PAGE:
Wales politics

Valleys rail upgrade plan 'at risk' says David Jones

Rail station worker
Electrification is expected to cut journey times significantly

A planned upgrade to electrify the Valleys rail network has been put at risk by the Welsh government, the Welsh Secretary David Jones has said.

His comments came amid a row between the Welsh and UK governments over which would pay for the project.

Mr Jones made the comments at a conference in Cardiff on infrastructure projects.

But Wales' Finance Minister Jane Hutt said it was disappointing Mr Jones was trying to score political points.

The rail improvements planned will see the upgrade of the main line from London Paddington to Cardiff which is due to be completed by 2017, and extended to Swansea by 2018 at a cost of £850m.

And the electrification of the Valleys lines - the commuter lines in and out of Cardiff - is due to be completed between 2019 and 2024.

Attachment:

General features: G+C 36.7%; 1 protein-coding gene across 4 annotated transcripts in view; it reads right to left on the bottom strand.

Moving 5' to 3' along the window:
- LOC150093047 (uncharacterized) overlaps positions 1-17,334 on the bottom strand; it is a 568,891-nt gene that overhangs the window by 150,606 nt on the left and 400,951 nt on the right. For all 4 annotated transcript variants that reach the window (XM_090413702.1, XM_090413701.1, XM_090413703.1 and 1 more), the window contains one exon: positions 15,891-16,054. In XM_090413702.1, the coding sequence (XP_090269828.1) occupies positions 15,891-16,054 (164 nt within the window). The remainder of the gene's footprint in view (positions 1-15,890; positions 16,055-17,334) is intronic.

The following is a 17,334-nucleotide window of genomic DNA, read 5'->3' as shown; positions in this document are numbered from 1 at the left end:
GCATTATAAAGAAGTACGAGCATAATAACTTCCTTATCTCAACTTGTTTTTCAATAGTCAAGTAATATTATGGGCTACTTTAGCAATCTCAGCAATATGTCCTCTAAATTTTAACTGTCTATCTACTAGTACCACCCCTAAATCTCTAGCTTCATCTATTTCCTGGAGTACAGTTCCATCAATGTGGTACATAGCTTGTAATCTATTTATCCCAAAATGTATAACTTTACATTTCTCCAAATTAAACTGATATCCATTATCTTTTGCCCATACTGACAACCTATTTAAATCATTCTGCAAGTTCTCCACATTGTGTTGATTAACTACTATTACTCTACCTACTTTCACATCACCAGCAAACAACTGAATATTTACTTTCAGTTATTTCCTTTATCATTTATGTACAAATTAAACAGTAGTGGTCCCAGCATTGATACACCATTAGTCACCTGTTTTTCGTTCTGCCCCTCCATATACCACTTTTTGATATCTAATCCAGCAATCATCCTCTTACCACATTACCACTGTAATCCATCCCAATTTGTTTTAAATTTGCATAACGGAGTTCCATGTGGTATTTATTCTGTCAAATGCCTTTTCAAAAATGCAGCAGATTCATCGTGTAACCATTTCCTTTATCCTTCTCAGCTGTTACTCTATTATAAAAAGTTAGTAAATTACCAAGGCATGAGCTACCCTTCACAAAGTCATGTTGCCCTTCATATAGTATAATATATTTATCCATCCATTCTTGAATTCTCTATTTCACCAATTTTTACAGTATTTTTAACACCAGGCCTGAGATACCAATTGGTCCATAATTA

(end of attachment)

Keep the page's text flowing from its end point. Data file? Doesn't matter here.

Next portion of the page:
But the Valleys line plan was thrown into doubt in March by a row over the financing of the project.

At the time First Minister Carwyn Jones claimed the UK government agreed it would fund the electrification of the London-Swansea main line and the Valleys lines.

But Mr Jones's response was that that was not the agreed deal and the UK government insisted ministers in Cardiff had agreed to bear the cost of electrifying the Valleys lines.

On Monday at a conference on infrastructure projects in Cardiff Mr Jones added: "I am seriously concerned their [Welsh government] stance is putting this transformational project at risk."

He said he had a paper trail showing that there was a deal that the UK government would pay for work on the Great Western mainline to Swansea and the Welsh government would pay for the valleys.

But the Welsh government points to an interview David Cameron gave to BBC Wales' Wales Today programme in which he said the UK government was covering the cost.

An outline business case for Valleys rail electrification - written by the Welsh government in 2012 - estimates the cost at between £309m and £463m.

The Welsh government has been asked for its response to Mr Jones's comments.

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